How to live with the low limit on your first credit card

The thrill of being approved for your first credit card may subside – at least a little – when you see the news punctuate this congratulatory message: Your new credit limit is lower than you expected.

Mental arithmetic therefore begins. Can you shop for a full month without flying too close to your limit of, say, $ 500? Is it even possible to pay for a plane ticket? If the answer is a resounding “no”, it’s time to craft a new game plan.

Instead of trying to use your credit card for your daily purchases, focus on building a history of on-time payments and responsible borrowing. The positive story you are building now could bear fruit in the years to come.

Pay on time and in full

As a first-time credit card applicant, your credit history so far could be very low. It is therefore not surprising that issuers can start with a low limit.

Banks “just pay attention because they don’t know who you are,” says Naeem Siddiqi, author of credit scoring books and director of credit scoring and decision making at SAS, a company that provides credit scoring and decision making. to large banks, analysis software for credit decisions.

The fix: Use your credit card to build a positive credit history by making it your priority to pay every credit card bill on time and in full.

This could improve your chances of getting an automatic limit increase later on. Banks typically re-evaluate your account every nine to 12 months, looking at factors like scores, payments, what percentage of available credit you’re using and how long you’ve been a customer, and may increase your limit at this point. , says Siddiqi. .

Missing or paying only the minimum payments in the meantime could hinder your progress toward building a positive credit history – and cause you to accumulate interest charges and penalties.

“As a general rule, banks would be reluctant to give you a limit increase if all you do is pay the minimum and the missing payments – especially if your balance is near your limit,” Siddiqi says.

Keep your balances low

For some, getting a low limit is a nasty surprise, such as finding out that you got a C on a test you thought you had passed. For others, it is expected. Say, for example, you applied for a secure credit card, or a card backed by a security deposit. With such cards, your limit is usually equal to the deposit. If you deposit a deposit of $ 200, for example, you will get a limit of $ 200.

No matter how you got a low credit limit, now it’s your turn to manage it. Part of that means keeping your balances low. Using too much of your available credit – which is easy to do with a low limit – can increase your credit utilization rate, or the percentage of available credit you are using, and reduce your credit scores hurry.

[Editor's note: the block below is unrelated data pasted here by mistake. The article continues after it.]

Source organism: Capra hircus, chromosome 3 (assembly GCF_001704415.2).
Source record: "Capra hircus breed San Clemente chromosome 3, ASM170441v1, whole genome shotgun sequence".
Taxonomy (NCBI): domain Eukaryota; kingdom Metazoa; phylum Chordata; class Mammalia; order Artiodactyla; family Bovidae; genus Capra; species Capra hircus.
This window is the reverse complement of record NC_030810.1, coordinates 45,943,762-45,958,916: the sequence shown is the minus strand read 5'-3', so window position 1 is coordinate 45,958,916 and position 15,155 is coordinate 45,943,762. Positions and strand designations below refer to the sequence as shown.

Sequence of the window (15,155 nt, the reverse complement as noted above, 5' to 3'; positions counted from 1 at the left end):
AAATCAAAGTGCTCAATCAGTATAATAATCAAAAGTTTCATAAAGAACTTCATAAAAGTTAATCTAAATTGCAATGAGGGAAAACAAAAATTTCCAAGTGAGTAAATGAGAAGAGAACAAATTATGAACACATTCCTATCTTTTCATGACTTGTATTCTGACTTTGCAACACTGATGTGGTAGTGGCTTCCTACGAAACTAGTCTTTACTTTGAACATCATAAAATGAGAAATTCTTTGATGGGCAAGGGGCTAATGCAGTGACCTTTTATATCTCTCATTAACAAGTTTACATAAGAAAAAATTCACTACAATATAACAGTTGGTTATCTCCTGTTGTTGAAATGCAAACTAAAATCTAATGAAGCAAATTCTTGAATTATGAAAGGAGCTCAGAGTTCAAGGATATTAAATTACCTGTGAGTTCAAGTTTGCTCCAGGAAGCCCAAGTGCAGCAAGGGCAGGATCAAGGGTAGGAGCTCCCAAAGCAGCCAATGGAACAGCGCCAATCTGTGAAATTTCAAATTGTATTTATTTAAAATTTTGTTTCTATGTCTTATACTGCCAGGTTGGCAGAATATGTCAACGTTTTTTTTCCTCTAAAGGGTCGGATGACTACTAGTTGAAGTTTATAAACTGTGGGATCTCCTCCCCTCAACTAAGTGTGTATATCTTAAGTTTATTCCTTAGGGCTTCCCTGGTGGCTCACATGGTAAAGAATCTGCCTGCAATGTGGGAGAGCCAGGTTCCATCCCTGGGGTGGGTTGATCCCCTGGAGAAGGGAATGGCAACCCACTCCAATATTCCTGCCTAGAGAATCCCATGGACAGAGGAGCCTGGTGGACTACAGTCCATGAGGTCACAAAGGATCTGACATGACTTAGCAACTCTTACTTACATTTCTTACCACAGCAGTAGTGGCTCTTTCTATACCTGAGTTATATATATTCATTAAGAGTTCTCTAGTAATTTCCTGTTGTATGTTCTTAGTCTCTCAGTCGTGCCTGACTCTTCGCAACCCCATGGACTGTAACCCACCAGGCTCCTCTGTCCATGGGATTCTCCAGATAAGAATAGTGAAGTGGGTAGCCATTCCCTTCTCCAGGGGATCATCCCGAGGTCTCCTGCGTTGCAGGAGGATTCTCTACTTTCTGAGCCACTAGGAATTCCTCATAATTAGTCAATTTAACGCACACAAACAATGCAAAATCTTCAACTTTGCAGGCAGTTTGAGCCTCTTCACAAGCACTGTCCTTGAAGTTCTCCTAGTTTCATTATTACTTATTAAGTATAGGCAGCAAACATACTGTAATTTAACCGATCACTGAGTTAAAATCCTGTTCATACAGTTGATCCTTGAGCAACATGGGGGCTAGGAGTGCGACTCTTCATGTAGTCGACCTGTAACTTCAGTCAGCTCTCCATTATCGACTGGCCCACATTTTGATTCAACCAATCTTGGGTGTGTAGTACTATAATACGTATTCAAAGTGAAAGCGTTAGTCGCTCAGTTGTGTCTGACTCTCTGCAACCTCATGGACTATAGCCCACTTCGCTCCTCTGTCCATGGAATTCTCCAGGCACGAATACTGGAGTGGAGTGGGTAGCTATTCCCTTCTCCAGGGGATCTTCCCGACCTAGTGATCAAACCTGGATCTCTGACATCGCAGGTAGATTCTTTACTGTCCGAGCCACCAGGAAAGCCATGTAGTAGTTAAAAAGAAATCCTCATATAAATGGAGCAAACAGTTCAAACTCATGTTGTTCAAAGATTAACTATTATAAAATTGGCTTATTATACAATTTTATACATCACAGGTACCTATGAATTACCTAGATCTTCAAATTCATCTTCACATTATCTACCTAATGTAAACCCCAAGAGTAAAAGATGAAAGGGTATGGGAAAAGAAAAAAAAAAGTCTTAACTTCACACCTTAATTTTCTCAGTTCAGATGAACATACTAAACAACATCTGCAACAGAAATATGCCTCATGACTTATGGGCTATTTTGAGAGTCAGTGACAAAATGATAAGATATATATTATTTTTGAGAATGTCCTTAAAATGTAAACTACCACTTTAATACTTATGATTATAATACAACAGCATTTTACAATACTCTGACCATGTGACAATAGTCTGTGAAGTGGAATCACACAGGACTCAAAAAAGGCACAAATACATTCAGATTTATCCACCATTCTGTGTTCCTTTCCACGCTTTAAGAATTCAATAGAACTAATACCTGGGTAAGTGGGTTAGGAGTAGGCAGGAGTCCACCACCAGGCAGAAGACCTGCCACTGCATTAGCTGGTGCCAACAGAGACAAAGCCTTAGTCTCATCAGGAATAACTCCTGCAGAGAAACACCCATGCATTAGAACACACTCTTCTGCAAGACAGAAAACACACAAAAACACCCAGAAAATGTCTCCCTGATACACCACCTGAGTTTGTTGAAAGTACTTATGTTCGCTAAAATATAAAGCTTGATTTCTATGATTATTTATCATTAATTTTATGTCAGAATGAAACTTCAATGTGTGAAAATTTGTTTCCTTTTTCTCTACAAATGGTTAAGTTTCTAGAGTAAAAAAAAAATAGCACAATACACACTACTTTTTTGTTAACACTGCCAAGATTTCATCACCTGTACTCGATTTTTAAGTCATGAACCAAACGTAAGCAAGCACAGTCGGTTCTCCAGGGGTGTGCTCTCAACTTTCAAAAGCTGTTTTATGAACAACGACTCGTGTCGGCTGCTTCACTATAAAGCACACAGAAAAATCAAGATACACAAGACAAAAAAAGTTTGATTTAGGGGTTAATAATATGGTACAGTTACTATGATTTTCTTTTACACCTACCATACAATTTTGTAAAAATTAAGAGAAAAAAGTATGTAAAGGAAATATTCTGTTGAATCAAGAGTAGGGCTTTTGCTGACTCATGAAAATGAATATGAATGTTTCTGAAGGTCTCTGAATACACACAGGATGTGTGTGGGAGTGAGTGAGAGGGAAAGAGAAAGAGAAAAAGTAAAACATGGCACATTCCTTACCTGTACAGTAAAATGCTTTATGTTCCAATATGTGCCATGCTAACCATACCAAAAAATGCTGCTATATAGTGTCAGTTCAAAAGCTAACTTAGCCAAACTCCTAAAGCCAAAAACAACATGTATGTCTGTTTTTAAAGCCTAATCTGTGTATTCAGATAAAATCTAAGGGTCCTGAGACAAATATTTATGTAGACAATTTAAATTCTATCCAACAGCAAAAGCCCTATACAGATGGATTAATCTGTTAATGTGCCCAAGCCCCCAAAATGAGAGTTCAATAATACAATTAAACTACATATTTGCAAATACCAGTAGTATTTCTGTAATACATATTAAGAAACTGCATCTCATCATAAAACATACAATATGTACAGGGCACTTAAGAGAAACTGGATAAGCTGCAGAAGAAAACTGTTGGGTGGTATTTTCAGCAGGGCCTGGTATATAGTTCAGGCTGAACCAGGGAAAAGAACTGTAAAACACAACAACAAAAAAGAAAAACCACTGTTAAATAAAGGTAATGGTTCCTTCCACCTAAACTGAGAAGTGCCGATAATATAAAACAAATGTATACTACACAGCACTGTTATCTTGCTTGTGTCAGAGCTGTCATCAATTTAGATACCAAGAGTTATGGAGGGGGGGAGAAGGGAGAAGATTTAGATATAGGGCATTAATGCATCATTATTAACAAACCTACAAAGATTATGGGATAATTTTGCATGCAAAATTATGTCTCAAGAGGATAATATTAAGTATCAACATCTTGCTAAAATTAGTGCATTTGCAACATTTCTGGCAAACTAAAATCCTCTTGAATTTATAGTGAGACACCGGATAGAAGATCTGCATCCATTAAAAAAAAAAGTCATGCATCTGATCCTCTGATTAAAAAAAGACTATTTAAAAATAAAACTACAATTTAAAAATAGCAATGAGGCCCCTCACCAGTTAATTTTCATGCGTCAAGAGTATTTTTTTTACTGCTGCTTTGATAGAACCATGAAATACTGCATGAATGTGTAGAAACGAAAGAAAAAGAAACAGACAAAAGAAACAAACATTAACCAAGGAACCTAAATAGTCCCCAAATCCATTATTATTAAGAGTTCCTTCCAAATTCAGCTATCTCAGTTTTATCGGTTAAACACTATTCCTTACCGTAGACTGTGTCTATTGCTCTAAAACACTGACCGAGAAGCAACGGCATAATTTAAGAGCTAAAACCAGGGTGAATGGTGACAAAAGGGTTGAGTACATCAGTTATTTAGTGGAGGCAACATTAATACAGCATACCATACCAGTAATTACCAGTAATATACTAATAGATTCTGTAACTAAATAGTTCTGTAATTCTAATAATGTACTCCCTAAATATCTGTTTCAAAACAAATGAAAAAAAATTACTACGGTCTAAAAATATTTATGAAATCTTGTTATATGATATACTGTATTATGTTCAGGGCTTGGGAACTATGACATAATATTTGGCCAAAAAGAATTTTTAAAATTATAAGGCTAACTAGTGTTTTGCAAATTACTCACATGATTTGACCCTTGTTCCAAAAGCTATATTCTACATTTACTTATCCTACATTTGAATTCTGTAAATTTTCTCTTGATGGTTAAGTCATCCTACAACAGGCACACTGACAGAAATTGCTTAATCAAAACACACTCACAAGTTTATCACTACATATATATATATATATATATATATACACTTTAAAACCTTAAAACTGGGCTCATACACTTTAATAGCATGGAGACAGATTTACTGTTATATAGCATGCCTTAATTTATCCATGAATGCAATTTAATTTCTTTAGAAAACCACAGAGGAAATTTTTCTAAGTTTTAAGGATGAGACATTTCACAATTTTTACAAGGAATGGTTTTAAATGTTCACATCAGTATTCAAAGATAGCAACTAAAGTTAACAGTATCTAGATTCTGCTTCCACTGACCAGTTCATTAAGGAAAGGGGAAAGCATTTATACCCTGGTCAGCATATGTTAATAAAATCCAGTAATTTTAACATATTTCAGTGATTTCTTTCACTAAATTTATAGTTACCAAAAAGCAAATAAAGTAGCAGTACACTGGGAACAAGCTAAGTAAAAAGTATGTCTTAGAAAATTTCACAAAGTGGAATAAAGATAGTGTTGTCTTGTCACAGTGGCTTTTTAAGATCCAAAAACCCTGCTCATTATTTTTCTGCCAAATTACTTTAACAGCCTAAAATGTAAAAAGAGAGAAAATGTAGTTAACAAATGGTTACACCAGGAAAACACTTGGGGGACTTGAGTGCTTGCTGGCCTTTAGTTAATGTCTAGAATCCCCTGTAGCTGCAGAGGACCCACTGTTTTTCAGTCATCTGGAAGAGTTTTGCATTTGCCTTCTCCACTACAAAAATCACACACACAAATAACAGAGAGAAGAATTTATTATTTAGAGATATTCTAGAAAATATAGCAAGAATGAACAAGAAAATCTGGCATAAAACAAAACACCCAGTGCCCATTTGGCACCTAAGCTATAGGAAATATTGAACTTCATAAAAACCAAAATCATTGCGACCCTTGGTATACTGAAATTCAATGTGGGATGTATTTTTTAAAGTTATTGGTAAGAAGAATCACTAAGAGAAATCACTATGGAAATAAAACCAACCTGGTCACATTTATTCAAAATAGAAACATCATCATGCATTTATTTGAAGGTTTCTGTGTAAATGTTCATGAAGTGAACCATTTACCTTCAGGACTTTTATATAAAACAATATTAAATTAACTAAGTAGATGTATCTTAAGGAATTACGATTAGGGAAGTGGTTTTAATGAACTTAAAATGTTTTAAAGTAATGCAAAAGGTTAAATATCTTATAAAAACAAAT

To keep your scores healthy, a rule of thumb is not to use more than 30% of your credit card limit at any time. On a card with a limit of $ 200, for example, that would mean keeping your balance below $ 60. The less you use your limit, the better. Here’s how you can keep your balance low:

  • Make multiple payments each month. Your credit utilization ratio is based on what your balances are when your issuer reports them to the credit bureaus each month. Suppose you spend $ 80 on groceries on your card, which gets you closer to your limit of $ 200. If you pay for this card right after making the purchase, instead of waiting for the bill, you can reduce your balance before your issuer shows up at the office.

  • Borrow sparingly. Keep in mind that you can build a good credit history just by loading a packet of gum or a cup of coffee each month onto your credit card and paying it off in full and on time.

Don’t be afraid to ask

A low credit limit is not a life sentence. If your limit hasn’t automatically increased after several months of responsible borrowing, try a more direct approach: Request a higher limit.

“It’s like going to your boss and asking for a raise. If you’re not doing well… your boss will say no, ”Siddiqi says. But if you pay on time and borrow responsibly for months on end, or if your income has increased recently, your chances of getting a raise approval are better.

Asking for a limit increase, which can put a lot of pressure on your credit report, can lower your credit scores by a few points in the short term. But if it helps you unlock a higher limit – and all the flexibility and perks that go with it – it might be worth it.

This article was written by NerdWallet and was originally published by The Associated Press.

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